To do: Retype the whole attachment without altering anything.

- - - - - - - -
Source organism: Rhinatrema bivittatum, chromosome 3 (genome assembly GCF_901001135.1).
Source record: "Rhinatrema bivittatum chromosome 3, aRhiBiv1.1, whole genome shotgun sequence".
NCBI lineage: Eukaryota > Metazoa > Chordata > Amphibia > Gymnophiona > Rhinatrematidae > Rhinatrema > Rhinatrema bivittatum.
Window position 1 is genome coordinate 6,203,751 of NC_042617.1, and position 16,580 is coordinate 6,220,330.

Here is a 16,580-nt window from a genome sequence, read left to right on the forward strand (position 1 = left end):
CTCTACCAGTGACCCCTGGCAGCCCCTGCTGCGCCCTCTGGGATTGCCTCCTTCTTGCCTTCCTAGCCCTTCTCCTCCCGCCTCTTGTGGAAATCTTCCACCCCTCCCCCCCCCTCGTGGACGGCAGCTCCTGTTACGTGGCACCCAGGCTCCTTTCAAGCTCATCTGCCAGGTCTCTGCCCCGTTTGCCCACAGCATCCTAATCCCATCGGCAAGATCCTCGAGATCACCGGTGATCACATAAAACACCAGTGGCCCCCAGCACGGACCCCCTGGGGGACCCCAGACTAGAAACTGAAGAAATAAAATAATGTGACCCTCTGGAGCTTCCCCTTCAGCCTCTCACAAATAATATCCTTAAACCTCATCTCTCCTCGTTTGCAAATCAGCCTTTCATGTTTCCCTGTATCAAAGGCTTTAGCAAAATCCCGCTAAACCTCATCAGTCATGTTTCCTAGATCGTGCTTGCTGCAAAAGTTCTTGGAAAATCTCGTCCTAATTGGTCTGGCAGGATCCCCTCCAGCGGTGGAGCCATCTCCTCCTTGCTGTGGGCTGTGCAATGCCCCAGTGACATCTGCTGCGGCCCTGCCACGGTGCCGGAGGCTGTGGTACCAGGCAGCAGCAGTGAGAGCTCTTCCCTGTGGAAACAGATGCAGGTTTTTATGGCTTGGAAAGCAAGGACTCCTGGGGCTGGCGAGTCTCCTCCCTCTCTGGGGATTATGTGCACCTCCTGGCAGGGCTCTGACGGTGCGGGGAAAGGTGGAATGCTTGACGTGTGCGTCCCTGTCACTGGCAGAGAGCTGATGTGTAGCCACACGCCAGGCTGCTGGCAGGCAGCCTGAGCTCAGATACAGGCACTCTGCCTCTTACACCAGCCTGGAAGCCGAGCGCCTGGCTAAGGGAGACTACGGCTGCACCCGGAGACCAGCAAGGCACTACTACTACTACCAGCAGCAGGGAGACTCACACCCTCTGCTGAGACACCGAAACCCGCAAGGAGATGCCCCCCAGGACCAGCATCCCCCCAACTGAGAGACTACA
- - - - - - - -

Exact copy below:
Source organism: Rhinatrema bivittatum, chromosome 3 (genome assembly GCF_901001135.1).
Source record: "Rhinatrema bivittatum chromosome 3, aRhiBiv1.1, whole genome shotgun sequence".
NCBI lineage: Eukaryota > Metazoa > Chordata > Amphibia > Gymnophiona > Rhinatrematidae > Rhinatrema > Rhinatrema bivittatum.
Window position 1 is genome coordinate 6,203,751 of NC_042617.1, and position 16,580 is coordinate 6,220,330.

Here is a 16,580-nt window from a genome sequence, read left to right on the forward strand (position 1 = left end):
CTCTACCAGTGACCCCTGGCAGCCCCTGCTGCGCCCTCTGGGATTGCCTCCTTCTTGCCTTCCTAGCCCTTCTCCTCCCGCCTCTTGTGGAAATCTTCCACCCCTCCCCCCCCCTCGTGGACGGCAGCTCCTGTTACGTGGCACCCAGGCTCCTTTCAAGCTCATCTGCCAGGTCTCTGCCCCGTTTGCCCACAGCATCCTAATCCCATCGGCAAGATCCTCGAGATCACCGGTGATCACATAAAACACCAGTGGCCCCCAGCACGGACCCCCTGGGGGACCCCAGACTAGAAACTGAAGAAATAAAATAATGTGACCCTCTGGAGCTTCCCCTTCAGCCTCTCACAAATAATATCCTTAAACCTCATCTCTCCTCGTTTGCAAATCAGCCTTTCATGTTTCCCTGTATCAAAGGCTTTAGCAAAATCCCGCTAAACCTCATCAGTCATGTTTCCTAGATCGTGCTTGCTGCAAAAGTTCTTGGAAAATCTCGTCCTAATTGGTCTGGCAGGATCCCCTCCAGCGGTGGAGCCATCTCCTCCTTGCTGTGGGCTGTGCAATGCCCCAGTGACATCTGCTGCGGCCCTGCCACGGTGCCGGAGGCTGTGGTACCAGGCAGCAGCAGTGAGAGCTCTTCCCTGTGGAAACAGATGCAGGTTTTTATGGCTTGGAAAGCAAGGACTCCTGGGGCTGGCGAGTCTCCTCCCTCTCTGGGGATTATGTGCACCTCCTGGCAGGGCTCTGACGGTGCGGGGAAAGGTGGAATGCTTGACGTGTGCGTCCCTGTCACTGGCAGAGAGCTGATGTGTAGCCACACGCCAGGCTGCTGGCAGGCAGCCTGAGCTCAGATACAGGCACTCTGCCTCTTACACCAGCCTGGAAGCCGAGCGCCTGGCTAAGGGAGACTACGGCTGCACCCGGAGACCAGCAAGGCACTACTACTACTACCAGCAGCAGGGAGACTCACACCCTCTGCTGAGACACCGAAACCCGCAAGGAGATGCCCCCCAGGACCAGCATCCCCCCAACTGAGAGACTACA